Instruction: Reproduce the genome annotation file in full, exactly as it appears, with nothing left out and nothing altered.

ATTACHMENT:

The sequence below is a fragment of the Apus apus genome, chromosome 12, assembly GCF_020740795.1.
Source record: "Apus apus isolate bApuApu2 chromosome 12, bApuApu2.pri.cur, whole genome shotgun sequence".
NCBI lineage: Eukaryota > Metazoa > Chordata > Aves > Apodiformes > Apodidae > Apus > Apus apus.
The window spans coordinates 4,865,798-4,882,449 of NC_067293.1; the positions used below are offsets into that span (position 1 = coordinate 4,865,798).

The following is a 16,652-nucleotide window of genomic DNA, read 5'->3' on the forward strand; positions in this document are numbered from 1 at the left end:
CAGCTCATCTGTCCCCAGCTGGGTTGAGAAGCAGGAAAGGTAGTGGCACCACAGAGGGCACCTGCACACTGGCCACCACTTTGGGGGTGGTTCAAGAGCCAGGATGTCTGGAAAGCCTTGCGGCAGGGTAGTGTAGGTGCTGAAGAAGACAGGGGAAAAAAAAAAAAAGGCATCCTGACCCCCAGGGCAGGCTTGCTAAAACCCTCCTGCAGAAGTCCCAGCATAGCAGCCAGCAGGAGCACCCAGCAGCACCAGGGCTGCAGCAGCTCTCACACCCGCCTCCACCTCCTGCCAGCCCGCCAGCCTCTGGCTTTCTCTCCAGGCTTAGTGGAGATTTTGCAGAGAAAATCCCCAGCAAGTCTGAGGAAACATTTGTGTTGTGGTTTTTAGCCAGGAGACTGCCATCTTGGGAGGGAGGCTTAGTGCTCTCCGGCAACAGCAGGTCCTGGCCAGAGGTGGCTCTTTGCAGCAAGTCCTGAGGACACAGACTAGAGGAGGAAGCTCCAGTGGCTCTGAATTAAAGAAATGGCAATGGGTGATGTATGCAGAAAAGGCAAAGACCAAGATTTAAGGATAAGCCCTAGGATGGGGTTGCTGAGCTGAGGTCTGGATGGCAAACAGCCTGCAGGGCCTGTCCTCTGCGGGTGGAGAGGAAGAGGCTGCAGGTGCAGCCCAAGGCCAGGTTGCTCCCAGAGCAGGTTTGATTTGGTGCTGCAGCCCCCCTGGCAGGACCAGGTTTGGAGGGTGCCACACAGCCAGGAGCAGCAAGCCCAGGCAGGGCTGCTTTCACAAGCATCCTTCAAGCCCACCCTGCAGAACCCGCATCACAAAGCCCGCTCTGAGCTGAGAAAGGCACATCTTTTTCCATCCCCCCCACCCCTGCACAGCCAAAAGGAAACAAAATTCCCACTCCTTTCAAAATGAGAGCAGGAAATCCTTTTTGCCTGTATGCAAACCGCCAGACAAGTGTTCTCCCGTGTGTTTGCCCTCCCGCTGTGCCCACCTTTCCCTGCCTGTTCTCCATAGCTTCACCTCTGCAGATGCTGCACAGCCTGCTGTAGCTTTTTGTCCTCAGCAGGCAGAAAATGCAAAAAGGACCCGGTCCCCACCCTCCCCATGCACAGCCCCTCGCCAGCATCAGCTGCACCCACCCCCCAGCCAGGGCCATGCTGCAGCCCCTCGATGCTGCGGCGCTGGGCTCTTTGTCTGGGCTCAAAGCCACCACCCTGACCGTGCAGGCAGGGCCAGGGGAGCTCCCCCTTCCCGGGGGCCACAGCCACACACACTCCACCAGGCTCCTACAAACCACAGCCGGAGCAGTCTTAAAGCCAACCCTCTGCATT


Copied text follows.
The sequence below is a fragment of the Apus apus genome, chromosome 12, assembly GCF_020740795.1.
Source record: "Apus apus isolate bApuApu2 chromosome 12, bApuApu2.pri.cur, whole genome shotgun sequence".
NCBI lineage: Eukaryota > Metazoa > Chordata > Aves > Apodiformes > Apodidae > Apus > Apus apus.
The window spans coordinates 4,865,798-4,882,449 of NC_067293.1; the positions used below are offsets into that span (position 1 = coordinate 4,865,798).

The following is a 16,652-nucleotide window of genomic DNA, read 5'->3' on the forward strand; positions in this document are numbered from 1 at the left end:
CAGCTCATCTGTCCCCAGCTGGGTTGAGAAGCAGGAAAGGTAGTGGCACCACAGAGGGCACCTGCACACTGGCCACCACTTTGGGGGTGGTTCAAGAGCCAGGATGTCTGGAAAGCCTTGCGGCAGGGTAGTGTAGGTGCTGAAGAAGACAGGGGAAAAAAAAAAAAAGGCATCCTGACCCCCAGGGCAGGCTTGCTAAAACCCTCCTGCAGAAGTCCCAGCATAGCAGCCAGCAGGAGCACCCAGCAGCACCAGGGCTGCAGCAGCTCTCACACCCGCCTCCACCTCCTGCCAGCCCGCCAGCCTCTGGCTTTCTCTCCAGGCTTAGTGGAGATTTTGCAGAGAAAATCCCCAGCAAGTCTGAGGAAACATTTGTGTTGTGGTTTTTAGCCAGGAGACTGCCATCTTGGGAGGGAGGCTTAGTGCTCTCCGGCAACAGCAGGTCCTGGCCAGAGGTGGCTCTTTGCAGCAAGTCCTGAGGACACAGACTAGAGGAGGAAGCTCCAGTGGCTCTGAATTAAAGAAATGGCAATGGGTGATGTATGCAGAAAAGGCAAAGACCAAGATTTAAGGATAAGCCCTAGGATGGGGTTGCTGAGCTGAGGTCTGGATGGCAAACAGCCTGCAGGGCCTGTCCTCTGCGGGTGGAGAGGAAGAGGCTGCAGGTGCAGCCCAAGGCCAGGTTGCTCCCAGAGCAGGTTTGATTTGGTGCTGCAGCCCCCCTGGCAGGACCAGGTTTGGAGGGTGCCACACAGCCAGGAGCAGCAAGCCCAGGCAGGGCTGCTTTCACAAGCATCCTTCAAGCCCACCCTGCAGAACCCGCATCACAAAGCCCGCTCTGAGCTGAGAAAGGCACATCTTTTTCCATCCCCCCCACCCCTGCACAGCCAAAAGGAAACAAAATTCCCACTCCTTTCAAAATGAGAGCAGGAAATCCTTTTTGCCTGTATGCAAACCGCCAGACAAGTGTTCTCCCGTGTGTTTGCCCTCCCGCTGTGCCCACCTTTCCCTGCCTGTTCTCCATAGCTTCACCTCTGCAGATGCTGCACAGCCTGCTGTAGCTTTTTGTCCTCAGCAGGCAGAAAATGCAAAAAGGACCCGGTCCCCACCCTCCCCATGCACAGCCCCTCGCCAGCATCAGCTGCACCCACCCCCCAGCCAGGGCCATGCTGCAGCCCCTCGATGCTGCGGCGCTGGGCTCTTTGTCTGGGCTCAAAGCCACCACCCTGACCGTGCAGGCAGGGCCAGGGGAGCTCCCCCTTCCCGGGGGCCACAGCCACACACACTCCACCAGGCTCCTACAAACCACAGCCGGAGCAGTCTTAAAGCCAACCCTCTGCATT